MANILA – Indigents with loved ones who died of the coronavirus disease 2019 (Covid-19) may soon avail of a “cremate now, pay later” plan aside from cash assistance for funeral services.
In a message on Thursday evening, Metropolitan Manila Development Authority (MMDA) spokesperson Celine Pialago said the proposal would include funeral assistance worth PHP25,000 from the Department of Social and Welfare Development (DSWD).
The proposal, she said, was made during an online meeting Thursday led by the MMDA on the management of Covid-19 fatalities attended by representatives from the Department of Health (DOH), the Department of Trade and Industry, the Philippine National Police, the University of the Philippines, as well as representatives and owners of various crematoriums and funeral service companies.
During the meeting, she said some crematorium facilities have agreed to accept the PHP25,000 for crematory services, while funeral companies with no crematoriums would have the option to partner with a crematory facility.
“It was proposed that if a funeral service company has no crematorium, it will be given the discretion to partner with a crematory facility and they will decide on how to divide the PHP25,000,” Pialago said.
If the religion of the person who died of Covid-19 does not permit cremation, she said cadavers may also be buried.
To ensure that the cremation of Covid-19 deaths would be completed in the shortest time possible, she said it was also proposed that all crematoriums, whether public or private, would be required to accept bodies of Covid-19 related deaths irrespective of residence.
The MMDA, as one of the lead agencies on the management of Covid-19 deaths, will establish a communication link between funeral service companies in Metro Manila and government agencies.
“The MMDA will establish a communication platform (Viber group) to serve as a link among crematorium facilities, funeral services, and government agencies in Metro Manila,” Pialago said.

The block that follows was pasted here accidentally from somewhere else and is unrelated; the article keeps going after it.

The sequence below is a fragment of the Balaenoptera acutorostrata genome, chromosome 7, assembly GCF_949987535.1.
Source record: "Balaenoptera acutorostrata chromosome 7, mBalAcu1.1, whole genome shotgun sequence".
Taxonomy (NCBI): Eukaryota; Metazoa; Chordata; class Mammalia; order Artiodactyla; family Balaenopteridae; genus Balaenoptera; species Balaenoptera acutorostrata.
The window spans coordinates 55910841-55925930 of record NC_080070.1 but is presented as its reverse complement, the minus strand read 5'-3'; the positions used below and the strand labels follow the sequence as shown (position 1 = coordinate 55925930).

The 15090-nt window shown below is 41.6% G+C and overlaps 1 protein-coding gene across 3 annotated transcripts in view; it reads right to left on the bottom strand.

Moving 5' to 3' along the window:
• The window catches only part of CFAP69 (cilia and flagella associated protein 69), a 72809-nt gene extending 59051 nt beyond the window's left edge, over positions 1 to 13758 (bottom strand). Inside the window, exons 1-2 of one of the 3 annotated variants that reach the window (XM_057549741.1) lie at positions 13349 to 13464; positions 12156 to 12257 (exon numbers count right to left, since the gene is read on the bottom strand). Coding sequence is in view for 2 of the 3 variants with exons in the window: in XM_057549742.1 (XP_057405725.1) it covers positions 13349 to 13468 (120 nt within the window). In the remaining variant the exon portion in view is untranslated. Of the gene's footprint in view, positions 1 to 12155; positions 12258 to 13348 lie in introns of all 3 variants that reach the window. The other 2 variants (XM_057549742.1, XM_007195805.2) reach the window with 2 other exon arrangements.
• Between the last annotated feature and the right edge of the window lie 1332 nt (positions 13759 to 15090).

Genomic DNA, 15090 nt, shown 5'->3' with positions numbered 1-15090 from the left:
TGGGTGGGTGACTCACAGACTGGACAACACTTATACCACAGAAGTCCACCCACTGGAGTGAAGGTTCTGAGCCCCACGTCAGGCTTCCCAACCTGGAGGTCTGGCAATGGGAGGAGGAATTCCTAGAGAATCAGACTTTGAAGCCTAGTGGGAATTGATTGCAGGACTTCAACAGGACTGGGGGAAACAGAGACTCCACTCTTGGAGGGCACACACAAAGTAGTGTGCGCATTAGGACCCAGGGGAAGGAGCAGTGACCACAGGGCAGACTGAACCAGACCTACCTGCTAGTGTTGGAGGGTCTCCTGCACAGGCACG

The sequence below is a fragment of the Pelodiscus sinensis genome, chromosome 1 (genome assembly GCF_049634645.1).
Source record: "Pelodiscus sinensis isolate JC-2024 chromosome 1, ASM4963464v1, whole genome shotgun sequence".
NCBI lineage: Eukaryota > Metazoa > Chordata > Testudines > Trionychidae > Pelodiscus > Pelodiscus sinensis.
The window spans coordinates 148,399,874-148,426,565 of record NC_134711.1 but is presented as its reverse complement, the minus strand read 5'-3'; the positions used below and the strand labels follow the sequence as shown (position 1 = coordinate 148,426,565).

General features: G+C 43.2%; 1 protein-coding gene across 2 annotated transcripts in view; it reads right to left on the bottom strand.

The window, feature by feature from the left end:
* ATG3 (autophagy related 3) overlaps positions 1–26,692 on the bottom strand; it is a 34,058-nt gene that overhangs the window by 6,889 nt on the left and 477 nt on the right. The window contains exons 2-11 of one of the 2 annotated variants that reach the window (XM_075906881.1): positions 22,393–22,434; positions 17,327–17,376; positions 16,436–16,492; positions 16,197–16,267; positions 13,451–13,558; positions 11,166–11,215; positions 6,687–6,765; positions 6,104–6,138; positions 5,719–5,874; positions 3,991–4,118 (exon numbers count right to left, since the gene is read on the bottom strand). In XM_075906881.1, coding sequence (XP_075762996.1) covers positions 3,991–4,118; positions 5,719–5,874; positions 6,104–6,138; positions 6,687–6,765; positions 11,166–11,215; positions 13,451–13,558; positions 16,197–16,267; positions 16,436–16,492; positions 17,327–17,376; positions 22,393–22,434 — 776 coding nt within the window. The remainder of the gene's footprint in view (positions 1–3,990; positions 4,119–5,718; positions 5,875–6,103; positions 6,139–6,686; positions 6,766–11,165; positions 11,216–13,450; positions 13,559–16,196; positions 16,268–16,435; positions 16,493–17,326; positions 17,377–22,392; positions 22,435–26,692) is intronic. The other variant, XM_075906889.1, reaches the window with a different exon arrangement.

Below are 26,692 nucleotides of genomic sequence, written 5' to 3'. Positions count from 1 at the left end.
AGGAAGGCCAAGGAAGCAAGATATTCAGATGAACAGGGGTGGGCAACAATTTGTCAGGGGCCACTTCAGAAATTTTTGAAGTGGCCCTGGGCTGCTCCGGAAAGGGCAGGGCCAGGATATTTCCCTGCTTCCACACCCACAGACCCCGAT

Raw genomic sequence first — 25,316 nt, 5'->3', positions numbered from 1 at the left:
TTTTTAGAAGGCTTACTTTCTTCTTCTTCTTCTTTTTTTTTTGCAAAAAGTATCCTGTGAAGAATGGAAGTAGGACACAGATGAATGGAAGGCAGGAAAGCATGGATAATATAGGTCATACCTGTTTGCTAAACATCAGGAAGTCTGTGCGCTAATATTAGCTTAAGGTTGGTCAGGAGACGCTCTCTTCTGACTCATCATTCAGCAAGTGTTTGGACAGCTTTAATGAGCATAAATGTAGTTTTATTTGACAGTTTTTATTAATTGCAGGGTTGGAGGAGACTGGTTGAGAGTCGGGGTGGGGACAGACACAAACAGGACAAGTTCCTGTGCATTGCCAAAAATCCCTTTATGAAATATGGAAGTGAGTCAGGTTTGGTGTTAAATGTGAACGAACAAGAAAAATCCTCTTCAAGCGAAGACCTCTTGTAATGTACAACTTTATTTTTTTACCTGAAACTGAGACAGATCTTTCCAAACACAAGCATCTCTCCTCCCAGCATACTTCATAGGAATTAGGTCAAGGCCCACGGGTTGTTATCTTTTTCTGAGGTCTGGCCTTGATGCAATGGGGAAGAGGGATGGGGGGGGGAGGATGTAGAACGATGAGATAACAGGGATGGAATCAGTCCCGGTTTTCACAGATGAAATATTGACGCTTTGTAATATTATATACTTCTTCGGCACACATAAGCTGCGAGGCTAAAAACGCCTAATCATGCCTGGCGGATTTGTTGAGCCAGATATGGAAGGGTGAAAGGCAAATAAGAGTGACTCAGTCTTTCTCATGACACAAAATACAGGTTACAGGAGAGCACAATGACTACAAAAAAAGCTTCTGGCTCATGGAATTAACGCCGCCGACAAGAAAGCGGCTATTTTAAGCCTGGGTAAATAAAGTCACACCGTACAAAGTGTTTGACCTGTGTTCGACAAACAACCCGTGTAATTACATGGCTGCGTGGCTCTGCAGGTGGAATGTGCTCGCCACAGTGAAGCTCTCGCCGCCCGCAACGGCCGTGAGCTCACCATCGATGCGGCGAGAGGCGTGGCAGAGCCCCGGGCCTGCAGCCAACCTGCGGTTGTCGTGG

To address delays in the cremation of Covid-19 deaths, she said it was also proposed that the DOH fast- track the processing and issuance of death certificates, while a temporary certification may also be issued by an authorized representative of a hospital which would include the name, date and time of death, and the cause of death of the deceased.
Each hospital, she said, would have to appoint at least two authorized signatories for the issuance of a death certificate or temporary certification.
To ensure that personnel of funeral and mortuary services will be kept safe from a possible Covid-19 infection, she said hospitals will provide cadaver bags and personal protective equipment (PPE) for the handling of the remains infected with the disease.
She said that the government will ensure the availability of cadaver bags and PPE sets in all public and private hospitals, with the DOH noting that 7,000 cadaver bags were currently available at the Office of Civil Defense and will be given to those who will submit a formal request.
In the case of a rapid increase in Covid-19 deaths, she said some crematoriums may be designated as the ideal facility to handle Covid-19 bodies depending on its location and capacity.
Reefers, or refrigerated containers, will also be installed in the designated facilities to store bodies awaiting cremation.
On Wednesday, the MMDA was designated as the coordinating agency for the proper disposal of the remains of Covid-19 deaths.
In a previous #LagingHanda briefing, Pialago said that while the MMDA leads the coordination between national government agencies, local government units, health facilities, and funeral companies, the agency’s personnel would not be responsible for the actual logistics or handling of Covid-19-infected cadavers. (PNA)